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"One investment house, in the aftershock of Procter & Gamble's lawsuit against Banker's Trust for less than full disclosure regarding risks in P&G's derivatives portfolio, sent all the marketers in its trading pit a written Code of Ethics People were told to read it and sign it. Everyone followed the instructions, or at least the second one. But the code became an instant joke. There was no training. No programs were launched to deal with gray areas. And there were no signals from management except those reinforcing business as usual. The employees saw the code for what it was - some legal ass-covering at a time of greater client scrutiny. Whatever the intent, reactions suggest that individuals, rather than being more ethical in their practices, were just that much more cynical that the ethical commitment of the company was for real. An ethical orientation deserves to be woven into strategy precisely because of the unpredictability of the business world. Since strategy cannot adequately prepare people for all eventualities, ethics can at least provide a belief structure to guide the creation of solutions and the realization of new opportunities. Gael M. McDonald, an associate professor of management at the Asia International Open University in Hong Kong, provides a different angle on the often used Tylenol recall to make this point. Johnson & Johnson is justly celebrated for pulling Tylenol off store shelves after several people in Chicago died when pills were tampered with. Students of the crisis point to J&J's fifty-year-old Credo as the moral inspiration for the decision. But, as McDonald writes, the reality was both more subtle and more powerful than that. "James Burke, chairman and CEO of Tylenol (J&J) at the time, has an interesting view of what happened. Burke is on record as saying that the $100-million recall decision never happened, because in reality there was never just one decision. According to Burke, dozens of people had to make literally hundreds of decisions, and then had to make them work. But by making the hundreds of decisions that led to the recall, Johnson and Johnson regained their market." Strategy could not have foreseen such a tragic eventuality, but the moral sense pervading the company allowed people to participate by their decisions in creating ad hoc the most compelling strategy of all."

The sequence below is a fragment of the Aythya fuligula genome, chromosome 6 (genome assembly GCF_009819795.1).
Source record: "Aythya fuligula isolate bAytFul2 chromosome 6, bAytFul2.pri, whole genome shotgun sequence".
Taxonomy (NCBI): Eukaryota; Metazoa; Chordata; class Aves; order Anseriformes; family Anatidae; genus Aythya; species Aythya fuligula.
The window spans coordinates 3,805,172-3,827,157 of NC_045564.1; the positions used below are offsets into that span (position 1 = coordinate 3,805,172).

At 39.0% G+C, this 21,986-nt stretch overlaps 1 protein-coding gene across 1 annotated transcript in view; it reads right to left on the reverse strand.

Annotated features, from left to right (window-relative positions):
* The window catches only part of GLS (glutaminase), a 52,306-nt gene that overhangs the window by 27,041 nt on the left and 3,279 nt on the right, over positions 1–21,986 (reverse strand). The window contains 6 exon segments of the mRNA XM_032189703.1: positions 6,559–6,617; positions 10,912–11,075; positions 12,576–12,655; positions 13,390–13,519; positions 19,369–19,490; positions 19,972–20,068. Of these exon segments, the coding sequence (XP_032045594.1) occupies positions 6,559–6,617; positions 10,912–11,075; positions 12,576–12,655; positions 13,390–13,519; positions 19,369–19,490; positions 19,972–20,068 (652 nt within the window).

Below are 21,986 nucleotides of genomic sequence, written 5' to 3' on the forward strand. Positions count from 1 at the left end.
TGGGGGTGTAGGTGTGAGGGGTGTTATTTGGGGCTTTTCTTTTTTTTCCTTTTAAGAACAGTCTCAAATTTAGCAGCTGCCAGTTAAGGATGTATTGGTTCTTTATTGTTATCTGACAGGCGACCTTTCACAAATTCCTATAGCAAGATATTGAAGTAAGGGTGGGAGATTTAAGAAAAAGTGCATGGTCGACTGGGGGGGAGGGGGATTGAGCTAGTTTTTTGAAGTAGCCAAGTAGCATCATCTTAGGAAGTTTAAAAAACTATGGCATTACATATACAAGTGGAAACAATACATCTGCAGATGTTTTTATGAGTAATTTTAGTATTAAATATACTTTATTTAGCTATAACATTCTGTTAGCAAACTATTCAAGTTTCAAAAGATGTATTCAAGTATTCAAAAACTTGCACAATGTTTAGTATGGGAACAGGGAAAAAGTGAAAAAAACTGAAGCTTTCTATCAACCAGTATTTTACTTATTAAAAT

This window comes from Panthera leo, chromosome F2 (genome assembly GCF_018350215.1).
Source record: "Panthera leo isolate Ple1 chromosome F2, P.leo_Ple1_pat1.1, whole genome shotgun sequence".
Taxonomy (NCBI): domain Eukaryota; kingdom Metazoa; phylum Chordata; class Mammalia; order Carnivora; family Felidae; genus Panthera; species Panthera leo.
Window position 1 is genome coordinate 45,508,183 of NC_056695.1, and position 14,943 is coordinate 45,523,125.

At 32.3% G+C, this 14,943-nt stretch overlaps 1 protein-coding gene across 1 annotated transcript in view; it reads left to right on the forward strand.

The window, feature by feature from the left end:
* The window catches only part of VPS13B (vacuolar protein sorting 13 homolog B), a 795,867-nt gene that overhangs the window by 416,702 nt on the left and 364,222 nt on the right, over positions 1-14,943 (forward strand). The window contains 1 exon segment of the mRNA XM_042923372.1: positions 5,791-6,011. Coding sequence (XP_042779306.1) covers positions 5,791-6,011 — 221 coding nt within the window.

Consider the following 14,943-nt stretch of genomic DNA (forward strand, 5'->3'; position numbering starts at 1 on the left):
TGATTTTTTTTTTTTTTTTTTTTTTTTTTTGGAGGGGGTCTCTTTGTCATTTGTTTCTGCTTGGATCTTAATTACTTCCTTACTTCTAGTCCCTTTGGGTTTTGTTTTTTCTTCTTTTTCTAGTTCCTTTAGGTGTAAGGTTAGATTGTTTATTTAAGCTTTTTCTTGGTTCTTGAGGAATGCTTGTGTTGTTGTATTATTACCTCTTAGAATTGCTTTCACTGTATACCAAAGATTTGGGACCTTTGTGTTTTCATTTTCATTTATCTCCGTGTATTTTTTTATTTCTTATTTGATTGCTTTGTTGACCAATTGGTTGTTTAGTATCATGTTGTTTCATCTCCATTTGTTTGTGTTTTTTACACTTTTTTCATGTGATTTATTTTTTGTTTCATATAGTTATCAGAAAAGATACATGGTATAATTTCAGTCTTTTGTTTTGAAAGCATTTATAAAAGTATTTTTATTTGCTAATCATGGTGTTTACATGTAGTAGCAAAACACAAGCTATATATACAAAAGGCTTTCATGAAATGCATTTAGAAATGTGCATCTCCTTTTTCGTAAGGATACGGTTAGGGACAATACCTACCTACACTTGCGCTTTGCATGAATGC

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Ethics mid term papers on the war in iraq

ethics mid term papers on the war in iraq

[...]
"One investment house, in the aftershock of Procter & Gamble's lawsuit against Banker's Trust for less than full disclosure regarding risks in P&G's derivatives portfolio, sent all the marketers in its trading pit a written Code of Ethics People were told to read it and sign it. Everyone followed the instructions, or at least the second one. But the code became an instant joke. There was no training. No programs were launched to deal with gray areas. And there were no signals from management except those reinforcing business as usual. The employees saw the code for what it was - some legal ass-covering at a time of greater client scrutiny. Whatever the intent, reactions suggest that individuals, rather than being more ethical in their practices, were just that much more cynical that the ethical commitment of the company was for real. An ethical orientation deserves to be woven into strategy precisely because of the unpredictability of the business world. Since strategy cannot adequately prepare people for all eventualities, ethics can at least provide a belief structure to guide the creation of solutions and the realization of new opportunities. Gael M. McDonald, an associate professor of management at the Asia International Open University in Hong Kong, provides a different angle on the often used Tylenol recall to make this point. Johnson & Johnson is justly celebrated for pulling Tylenol off store shelves after several people in Chicago died when pills were tampered with. Students of the crisis point to J&J's fifty-year-old Credo as the moral inspiration for the decision. But, as McDonald writes, the reality was both more subtle and more powerful than that. "James Burke, chairman and CEO of Tylenol (J&J) at the time, has an interesting view of what happened. Burke is on record as saying that the $100-million recall decision never happened, because in reality there was never just one decision. According to Burke, dozens of people had to make literally hundreds of decisions, and then had to make them work. But by making the hundreds of decisions that led to the recall, Johnson and Johnson regained their market." Strategy could not have foreseen such a tragic eventuality, but the moral sense pervading the company allowed people to participate by their decisions in creating ad hoc the most compelling strategy of all."